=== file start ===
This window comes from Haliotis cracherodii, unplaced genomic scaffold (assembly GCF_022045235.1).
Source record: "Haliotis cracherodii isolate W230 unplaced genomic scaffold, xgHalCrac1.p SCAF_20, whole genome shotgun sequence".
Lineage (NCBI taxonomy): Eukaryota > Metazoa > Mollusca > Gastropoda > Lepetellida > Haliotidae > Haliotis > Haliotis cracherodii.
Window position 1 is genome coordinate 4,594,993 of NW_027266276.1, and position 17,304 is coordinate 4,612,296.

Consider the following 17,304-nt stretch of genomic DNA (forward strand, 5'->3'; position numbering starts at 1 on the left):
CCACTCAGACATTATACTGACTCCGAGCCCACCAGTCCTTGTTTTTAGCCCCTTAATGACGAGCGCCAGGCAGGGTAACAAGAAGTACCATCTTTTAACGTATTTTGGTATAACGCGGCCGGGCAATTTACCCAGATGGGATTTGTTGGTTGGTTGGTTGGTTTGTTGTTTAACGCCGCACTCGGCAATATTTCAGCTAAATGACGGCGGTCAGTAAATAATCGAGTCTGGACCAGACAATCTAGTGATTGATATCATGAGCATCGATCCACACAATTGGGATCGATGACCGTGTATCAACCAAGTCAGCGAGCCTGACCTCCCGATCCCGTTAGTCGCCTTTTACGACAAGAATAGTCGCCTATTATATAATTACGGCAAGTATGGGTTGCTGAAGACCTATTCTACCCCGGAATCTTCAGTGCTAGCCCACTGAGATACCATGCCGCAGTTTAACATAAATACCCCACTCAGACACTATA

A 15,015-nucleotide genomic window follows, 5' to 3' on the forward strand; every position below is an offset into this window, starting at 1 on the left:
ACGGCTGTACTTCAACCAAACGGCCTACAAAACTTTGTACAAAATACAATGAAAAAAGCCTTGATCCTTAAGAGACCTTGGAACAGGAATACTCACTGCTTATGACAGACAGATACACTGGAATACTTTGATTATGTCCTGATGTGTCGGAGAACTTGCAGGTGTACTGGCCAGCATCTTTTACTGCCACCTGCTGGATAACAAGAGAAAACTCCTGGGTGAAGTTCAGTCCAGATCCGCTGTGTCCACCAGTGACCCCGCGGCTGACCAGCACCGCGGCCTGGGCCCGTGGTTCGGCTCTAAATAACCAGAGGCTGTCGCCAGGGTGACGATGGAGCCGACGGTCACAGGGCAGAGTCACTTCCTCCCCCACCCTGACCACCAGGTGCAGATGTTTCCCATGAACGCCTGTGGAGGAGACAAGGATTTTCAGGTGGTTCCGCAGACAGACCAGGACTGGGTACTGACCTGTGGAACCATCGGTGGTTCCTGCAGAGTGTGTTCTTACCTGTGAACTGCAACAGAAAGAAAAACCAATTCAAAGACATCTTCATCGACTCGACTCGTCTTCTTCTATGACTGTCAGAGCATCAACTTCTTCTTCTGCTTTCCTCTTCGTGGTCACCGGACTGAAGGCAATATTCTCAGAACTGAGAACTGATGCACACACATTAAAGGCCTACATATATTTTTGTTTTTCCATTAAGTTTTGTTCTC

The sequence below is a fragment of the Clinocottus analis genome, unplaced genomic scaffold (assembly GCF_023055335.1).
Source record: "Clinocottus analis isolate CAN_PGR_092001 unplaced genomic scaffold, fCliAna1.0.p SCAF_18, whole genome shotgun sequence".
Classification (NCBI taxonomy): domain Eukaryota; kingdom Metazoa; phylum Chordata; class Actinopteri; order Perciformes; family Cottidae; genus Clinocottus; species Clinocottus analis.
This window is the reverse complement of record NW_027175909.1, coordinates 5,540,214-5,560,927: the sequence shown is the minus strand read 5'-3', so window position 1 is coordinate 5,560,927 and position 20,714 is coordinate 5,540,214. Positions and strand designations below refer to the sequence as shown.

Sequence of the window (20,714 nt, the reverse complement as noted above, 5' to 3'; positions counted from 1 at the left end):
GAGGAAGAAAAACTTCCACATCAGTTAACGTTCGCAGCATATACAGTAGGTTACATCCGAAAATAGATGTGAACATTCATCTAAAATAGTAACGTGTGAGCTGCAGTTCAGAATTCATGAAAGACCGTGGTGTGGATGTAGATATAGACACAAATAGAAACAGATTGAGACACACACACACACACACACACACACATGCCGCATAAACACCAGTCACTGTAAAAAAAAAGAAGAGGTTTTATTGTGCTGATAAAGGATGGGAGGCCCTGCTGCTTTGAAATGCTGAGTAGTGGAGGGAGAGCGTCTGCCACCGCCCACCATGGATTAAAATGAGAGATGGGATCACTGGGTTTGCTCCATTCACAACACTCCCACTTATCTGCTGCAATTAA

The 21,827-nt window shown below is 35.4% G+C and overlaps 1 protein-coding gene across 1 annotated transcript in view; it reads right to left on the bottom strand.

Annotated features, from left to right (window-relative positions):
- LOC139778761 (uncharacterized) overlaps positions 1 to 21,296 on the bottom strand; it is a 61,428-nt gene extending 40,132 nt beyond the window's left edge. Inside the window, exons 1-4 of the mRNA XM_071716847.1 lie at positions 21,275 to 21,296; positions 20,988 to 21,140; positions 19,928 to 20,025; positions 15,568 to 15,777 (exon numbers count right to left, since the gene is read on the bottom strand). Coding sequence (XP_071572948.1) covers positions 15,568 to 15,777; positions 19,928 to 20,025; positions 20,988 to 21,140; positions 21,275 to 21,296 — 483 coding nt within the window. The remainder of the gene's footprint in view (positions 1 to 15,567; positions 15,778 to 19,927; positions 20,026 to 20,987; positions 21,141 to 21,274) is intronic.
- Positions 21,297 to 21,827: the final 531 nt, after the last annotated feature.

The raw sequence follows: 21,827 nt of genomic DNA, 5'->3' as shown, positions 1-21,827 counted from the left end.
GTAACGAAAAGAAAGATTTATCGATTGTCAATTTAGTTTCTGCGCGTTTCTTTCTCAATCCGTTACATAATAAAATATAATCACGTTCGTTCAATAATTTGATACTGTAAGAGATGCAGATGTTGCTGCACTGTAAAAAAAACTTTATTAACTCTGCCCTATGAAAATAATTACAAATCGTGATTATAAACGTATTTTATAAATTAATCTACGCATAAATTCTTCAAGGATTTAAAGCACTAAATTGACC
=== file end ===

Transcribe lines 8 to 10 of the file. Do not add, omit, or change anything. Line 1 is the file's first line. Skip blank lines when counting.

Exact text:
ACGGCTGTACTTCAACCAAACGGCCTACAAAACTTTGTACAAAATACAATGAAAAAAGCCTTGATCCTTAAGAGACCTTGGAACAGGAATACTCACTGCTTATGACAGACAGATACACTGGAATACTTTGATTATGTCCTGATGTGTCGGAGAACTTGCAGGTGTACTGGCCAGCATCTTTTACTGCCACCTGCTGGATAACAAGAGAAAACTCCTGGGTGAAGTTCAGTCCAGATCCGCTGTGTCCACCAGTGACCCCGCGGCTGACCAGCACCGCGGCCTGGGCCCGTGGTTCGGCTCTAAATAACCAGAGGCTGTCGCCAGGGTGACGATGGAGCCGACGGTCACAGGGCAGAGTCACTTCCTCCCCCACCCTGACCACCAGGTGCAGATGTTTCCCATGAACGCCTGTGGAGGAGACAAGGATTTTCAGGTGGTTCCGCAGACAGACCAGGACTGGGTACTGACCTGTGGAACCATCGGTGGTTCCTGCAGAGTGTGTTCTTACCTGTGAACTGCAACAGAAAGAAAAACCAATTCAAAGACATCTTCATCGACTCGACTCGTCTTCTTCTATGACTGTCAGAGCATCAACTTCTTCTTCTGCTTTCCTCTTCGTGGTCACCGGACTGAAGGCAATATTCTCAGAACTGAGAACTGATGCACACACATTAAAGGCCTACATATATTTTTGTTTTTCCATTAAGTTTTGTTCTC

The sequence below is a fragment of the Clinocottus analis genome, unplaced genomic scaffold (assembly GCF_023055335.1).
Source record: "Clinocottus analis isolate CAN_PGR_092001 unplaced genomic scaffold, fCliAna1.0.p SCAF_18, whole genome shotgun sequence".